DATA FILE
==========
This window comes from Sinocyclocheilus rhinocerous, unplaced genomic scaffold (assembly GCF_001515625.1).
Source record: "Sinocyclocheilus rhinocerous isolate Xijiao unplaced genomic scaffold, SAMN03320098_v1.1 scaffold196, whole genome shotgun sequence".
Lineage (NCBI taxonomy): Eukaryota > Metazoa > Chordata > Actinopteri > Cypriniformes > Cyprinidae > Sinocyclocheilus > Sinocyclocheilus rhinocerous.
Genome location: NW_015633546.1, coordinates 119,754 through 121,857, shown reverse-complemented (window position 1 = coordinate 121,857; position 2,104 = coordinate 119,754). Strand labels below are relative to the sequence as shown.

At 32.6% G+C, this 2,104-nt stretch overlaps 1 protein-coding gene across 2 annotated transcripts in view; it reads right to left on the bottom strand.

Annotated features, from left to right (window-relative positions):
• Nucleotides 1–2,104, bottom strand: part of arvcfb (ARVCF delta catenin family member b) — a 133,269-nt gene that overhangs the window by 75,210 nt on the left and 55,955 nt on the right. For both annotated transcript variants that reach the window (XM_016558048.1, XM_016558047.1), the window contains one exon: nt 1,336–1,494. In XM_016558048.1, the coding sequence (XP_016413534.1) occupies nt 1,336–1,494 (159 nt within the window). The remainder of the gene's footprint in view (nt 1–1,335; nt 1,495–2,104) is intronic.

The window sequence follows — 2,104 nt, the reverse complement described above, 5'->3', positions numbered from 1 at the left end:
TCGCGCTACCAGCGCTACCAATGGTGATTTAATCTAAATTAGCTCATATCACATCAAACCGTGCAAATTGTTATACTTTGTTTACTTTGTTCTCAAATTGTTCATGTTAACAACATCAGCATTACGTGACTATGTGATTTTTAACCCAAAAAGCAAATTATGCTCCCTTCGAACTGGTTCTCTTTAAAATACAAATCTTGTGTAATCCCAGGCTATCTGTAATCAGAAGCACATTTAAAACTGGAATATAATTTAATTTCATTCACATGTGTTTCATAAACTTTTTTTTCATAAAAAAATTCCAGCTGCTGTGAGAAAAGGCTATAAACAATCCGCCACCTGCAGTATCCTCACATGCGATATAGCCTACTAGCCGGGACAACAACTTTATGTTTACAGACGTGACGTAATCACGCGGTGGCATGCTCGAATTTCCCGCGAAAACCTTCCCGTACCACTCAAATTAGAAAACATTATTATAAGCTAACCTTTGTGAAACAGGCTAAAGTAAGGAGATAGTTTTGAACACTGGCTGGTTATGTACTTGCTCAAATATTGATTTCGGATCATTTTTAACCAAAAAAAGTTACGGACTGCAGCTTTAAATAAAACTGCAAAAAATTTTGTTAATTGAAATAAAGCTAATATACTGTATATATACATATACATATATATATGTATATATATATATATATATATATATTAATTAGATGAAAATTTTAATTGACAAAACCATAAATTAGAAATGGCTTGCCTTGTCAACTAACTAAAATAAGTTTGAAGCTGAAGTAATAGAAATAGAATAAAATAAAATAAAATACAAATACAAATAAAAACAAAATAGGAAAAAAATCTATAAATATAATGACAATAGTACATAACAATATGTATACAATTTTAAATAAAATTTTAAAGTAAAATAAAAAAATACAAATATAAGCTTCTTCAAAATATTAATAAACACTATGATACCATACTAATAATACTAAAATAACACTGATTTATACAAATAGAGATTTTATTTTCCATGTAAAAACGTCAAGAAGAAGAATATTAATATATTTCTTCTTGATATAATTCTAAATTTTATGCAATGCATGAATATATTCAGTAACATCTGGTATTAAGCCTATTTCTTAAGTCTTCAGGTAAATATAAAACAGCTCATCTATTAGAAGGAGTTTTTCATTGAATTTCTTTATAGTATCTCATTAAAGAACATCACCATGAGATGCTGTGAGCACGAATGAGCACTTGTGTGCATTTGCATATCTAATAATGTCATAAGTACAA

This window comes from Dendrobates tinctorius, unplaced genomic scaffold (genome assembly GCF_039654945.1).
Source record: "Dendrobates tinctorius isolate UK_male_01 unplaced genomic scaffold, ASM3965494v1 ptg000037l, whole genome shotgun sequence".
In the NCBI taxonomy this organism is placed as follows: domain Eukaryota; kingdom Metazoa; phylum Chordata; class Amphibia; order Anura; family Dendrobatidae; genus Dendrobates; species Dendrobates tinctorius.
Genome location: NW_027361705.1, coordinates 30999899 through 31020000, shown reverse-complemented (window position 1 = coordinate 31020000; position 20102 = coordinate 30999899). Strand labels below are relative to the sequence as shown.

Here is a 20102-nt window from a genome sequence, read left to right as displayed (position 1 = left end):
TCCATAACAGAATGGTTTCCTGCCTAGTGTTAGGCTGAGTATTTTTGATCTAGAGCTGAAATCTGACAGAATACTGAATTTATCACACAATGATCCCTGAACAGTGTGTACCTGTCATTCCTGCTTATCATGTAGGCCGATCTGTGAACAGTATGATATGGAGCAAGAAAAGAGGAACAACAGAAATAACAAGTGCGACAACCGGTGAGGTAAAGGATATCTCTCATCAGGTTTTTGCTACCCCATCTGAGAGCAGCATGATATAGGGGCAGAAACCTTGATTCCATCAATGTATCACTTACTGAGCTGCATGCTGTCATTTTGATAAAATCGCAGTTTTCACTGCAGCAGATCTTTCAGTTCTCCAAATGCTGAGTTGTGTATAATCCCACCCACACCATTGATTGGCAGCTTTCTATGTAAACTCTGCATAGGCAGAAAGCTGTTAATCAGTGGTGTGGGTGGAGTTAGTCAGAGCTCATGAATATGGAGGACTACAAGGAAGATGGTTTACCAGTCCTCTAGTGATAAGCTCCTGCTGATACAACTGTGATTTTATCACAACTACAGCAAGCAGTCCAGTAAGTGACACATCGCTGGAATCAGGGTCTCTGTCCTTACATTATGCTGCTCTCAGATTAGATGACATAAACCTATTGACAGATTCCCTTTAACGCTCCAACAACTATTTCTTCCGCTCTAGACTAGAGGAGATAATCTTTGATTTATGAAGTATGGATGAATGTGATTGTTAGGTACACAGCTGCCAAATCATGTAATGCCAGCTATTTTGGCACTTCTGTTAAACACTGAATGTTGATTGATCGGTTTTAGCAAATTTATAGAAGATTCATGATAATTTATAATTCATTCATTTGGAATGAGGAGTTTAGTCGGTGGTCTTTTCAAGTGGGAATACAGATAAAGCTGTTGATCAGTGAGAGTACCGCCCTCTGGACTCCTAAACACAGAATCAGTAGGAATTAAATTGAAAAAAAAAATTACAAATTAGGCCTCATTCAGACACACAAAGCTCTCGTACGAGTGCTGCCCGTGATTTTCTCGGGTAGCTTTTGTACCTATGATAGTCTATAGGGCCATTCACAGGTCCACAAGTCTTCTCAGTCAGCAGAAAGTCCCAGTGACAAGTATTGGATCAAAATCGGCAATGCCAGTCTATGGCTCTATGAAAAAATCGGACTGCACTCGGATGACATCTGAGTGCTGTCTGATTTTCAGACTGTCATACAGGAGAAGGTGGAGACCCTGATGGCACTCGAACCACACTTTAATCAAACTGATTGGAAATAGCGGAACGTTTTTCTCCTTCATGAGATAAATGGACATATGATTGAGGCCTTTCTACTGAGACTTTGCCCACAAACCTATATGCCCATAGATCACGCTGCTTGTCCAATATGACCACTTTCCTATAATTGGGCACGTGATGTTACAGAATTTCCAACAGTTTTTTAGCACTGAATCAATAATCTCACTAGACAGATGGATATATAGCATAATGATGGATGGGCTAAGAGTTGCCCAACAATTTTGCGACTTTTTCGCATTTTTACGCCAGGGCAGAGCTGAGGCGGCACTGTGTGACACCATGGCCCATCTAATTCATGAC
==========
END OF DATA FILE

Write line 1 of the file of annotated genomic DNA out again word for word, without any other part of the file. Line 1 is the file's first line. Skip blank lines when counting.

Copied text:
This window comes from Sinocyclocheilus rhinocerous, unplaced genomic scaffold (assembly GCF_001515625.1).